I sat with my cinematographer and we knew or we were trying to figure out how to maintain that throughout the film so that it never feels like it’s jarring. Because once you’ve set it up, you have to like, commit to it like a hundred percent.

The camera was like a character in the film. The camera is always in the middle of the scene. It’s always between two characters or sets of people and also wants to know what’s happening here, also wants to know what’s happening here. And it’s just privy to the entire conversation as an insider and also wants to capture the in-between awkward moments because I think that’s where the most humour is.

FII: Your film commendably had a largely female crew and representation behind the screen is as important as on-screen representation. Do you think the rest of the industry will also catch onto this?

Sindhu: When I was working as an actor– in 2018/2019, just before the pandemic– if you’re lucky, you’d have one other female crew member, usually an AD, on set. That was my personal experience. And as an actor, I was the only one. If you’re shooting with another female actor, then you’ll have other women on set, maybe one or two more, probably your mother or your sister’s character or a friend. Then there’ll be 60 men. There are no women in the technical force and I just don’t understand why because it’s a lovely place to work.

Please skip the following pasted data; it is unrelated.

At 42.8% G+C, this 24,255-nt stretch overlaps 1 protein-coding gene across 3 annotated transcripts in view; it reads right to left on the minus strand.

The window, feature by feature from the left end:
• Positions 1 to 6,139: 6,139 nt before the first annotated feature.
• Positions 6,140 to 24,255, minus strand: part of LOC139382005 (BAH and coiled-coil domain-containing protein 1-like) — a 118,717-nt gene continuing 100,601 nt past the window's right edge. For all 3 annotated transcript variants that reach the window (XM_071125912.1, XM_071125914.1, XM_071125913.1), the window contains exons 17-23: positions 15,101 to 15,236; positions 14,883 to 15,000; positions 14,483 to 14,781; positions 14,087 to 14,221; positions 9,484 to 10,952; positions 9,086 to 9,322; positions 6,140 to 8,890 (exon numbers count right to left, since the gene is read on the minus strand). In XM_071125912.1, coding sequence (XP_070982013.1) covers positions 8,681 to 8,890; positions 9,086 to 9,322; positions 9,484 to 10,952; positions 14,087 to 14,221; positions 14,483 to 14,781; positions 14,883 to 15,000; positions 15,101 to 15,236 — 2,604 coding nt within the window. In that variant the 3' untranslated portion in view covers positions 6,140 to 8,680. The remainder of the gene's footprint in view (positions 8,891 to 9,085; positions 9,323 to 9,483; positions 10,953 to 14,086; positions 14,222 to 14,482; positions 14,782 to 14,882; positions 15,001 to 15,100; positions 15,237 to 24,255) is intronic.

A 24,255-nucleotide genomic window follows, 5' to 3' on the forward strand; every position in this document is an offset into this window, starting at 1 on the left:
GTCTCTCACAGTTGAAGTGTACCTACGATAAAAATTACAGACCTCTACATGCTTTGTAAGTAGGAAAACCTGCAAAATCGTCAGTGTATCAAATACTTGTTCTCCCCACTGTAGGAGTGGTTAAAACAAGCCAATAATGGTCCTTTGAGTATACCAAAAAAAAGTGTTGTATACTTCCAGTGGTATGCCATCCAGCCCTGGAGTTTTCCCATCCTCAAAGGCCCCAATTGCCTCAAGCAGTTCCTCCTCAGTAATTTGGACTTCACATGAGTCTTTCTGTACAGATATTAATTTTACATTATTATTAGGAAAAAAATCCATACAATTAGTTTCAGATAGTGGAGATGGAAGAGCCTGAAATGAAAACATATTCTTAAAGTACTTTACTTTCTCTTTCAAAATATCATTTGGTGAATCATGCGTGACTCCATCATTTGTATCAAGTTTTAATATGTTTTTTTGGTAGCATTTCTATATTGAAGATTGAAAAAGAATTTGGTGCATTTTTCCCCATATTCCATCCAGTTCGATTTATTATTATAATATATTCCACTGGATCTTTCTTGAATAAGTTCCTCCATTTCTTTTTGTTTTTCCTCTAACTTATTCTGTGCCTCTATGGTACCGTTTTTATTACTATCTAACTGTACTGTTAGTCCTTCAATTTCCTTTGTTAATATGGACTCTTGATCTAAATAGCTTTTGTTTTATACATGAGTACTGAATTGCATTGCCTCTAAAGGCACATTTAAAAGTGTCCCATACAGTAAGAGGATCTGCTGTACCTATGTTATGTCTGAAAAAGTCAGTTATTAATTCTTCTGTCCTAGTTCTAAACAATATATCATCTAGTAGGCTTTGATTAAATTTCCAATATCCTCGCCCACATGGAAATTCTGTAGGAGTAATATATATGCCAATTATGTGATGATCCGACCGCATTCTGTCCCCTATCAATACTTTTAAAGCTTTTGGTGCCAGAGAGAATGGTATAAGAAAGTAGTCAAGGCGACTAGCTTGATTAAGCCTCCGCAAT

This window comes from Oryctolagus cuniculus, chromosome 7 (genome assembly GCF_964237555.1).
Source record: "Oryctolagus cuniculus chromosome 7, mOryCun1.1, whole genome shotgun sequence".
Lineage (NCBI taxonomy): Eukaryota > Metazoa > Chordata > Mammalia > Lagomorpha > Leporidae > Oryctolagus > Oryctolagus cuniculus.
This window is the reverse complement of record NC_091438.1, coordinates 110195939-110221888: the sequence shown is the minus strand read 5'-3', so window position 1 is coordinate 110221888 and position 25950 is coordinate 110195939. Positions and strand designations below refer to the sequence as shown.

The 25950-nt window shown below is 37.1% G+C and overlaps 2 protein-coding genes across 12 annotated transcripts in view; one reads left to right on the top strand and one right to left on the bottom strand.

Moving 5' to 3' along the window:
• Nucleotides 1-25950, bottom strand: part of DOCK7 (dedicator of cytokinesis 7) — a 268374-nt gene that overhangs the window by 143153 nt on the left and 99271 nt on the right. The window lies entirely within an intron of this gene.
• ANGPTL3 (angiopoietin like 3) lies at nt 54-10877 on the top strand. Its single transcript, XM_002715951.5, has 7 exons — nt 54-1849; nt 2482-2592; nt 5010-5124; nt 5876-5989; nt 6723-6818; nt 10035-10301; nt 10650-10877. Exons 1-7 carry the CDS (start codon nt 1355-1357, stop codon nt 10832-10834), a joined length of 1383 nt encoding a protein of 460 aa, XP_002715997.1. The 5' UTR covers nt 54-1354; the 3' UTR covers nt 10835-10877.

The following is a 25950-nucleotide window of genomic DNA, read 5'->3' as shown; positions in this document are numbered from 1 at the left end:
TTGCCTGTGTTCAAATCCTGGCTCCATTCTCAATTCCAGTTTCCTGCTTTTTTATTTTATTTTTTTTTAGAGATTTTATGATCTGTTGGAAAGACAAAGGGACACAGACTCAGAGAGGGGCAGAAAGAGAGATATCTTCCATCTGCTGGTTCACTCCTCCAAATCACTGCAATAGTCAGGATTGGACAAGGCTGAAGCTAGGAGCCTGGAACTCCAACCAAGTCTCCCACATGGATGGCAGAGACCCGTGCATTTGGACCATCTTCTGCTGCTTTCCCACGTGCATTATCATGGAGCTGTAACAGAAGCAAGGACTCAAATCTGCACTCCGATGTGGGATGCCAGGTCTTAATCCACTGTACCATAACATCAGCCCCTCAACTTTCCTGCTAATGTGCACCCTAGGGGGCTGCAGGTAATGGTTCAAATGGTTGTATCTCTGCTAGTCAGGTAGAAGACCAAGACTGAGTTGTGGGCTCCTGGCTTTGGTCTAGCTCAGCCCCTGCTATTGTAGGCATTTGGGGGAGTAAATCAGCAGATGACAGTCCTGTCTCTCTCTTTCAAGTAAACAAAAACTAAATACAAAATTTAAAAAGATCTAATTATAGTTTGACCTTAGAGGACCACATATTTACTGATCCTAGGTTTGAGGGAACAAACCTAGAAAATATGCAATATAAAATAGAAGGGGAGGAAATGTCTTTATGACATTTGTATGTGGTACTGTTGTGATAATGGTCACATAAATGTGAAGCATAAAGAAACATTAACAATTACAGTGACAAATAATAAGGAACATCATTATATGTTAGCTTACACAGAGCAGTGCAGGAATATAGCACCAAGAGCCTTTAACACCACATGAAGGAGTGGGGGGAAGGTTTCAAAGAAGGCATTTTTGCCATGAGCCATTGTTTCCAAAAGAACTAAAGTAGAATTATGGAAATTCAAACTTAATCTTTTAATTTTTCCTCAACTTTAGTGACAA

Source: Screengrab Aachar & Co.

And I understand the apprehension that generally people have, but it’s a very creatively satisfying job as well. So it always bothered me. Why is the ratio so bad? Is it that people don’t know whom to approach and where to start, or is it just the lack of opportunity, or what is it?

So, when I wanted to make this film, thankfully there were so many female characters already and then it just so happened that one of the first few people that I wanted to lock in for the film was Bindumalini [Narayanaswamy]. And this is when Ashwini [Puneeth Rajkumar] Ma’am was already producing the film. Then it just so happened that our creative director happened to be a woman. So all of these people started adding on slowly.